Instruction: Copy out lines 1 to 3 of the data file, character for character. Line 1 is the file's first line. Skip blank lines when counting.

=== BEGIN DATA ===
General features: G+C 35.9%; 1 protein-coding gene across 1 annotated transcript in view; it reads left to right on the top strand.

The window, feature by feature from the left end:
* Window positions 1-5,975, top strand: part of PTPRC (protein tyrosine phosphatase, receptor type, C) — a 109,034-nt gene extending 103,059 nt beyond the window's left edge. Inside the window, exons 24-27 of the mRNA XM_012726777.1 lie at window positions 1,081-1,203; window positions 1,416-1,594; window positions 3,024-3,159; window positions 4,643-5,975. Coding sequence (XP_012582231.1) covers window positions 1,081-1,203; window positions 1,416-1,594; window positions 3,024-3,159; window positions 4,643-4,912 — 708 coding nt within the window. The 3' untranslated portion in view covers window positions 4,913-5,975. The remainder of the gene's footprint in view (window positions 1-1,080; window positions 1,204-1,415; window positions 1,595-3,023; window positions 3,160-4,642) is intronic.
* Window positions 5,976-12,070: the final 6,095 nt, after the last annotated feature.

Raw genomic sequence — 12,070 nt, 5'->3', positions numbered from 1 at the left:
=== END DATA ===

General features: G+C 35.9%; 1 protein-coding gene across 1 annotated transcript in view; it reads left to right on the top strand.

The window, feature by feature from the left end:
* Window positions 1-5,975, top strand: part of PTPRC (protein tyrosine phosphatase, receptor type, C) — a 109,034-nt gene extending 103,059 nt beyond the window's left edge. Inside the window, exons 24-27 of the mRNA XM_012726777.1 lie at window positions 1,081-1,203; window positions 1,416-1,594; window positions 3,024-3,159; window positions 4,643-5,975. Coding sequence (XP_012582231.1) covers window positions 1,081-1,203; window positions 1,416-1,594; window positions 3,024-3,159; window positions 4,643-4,912 — 708 coding nt within the window. The 3' untranslated portion in view covers window positions 4,913-5,975. The remainder of the gene's footprint in view (window positions 1-1,080; window positions 1,204-1,415; window positions 1,595-3,023; window positions 3,160-4,642) is intronic.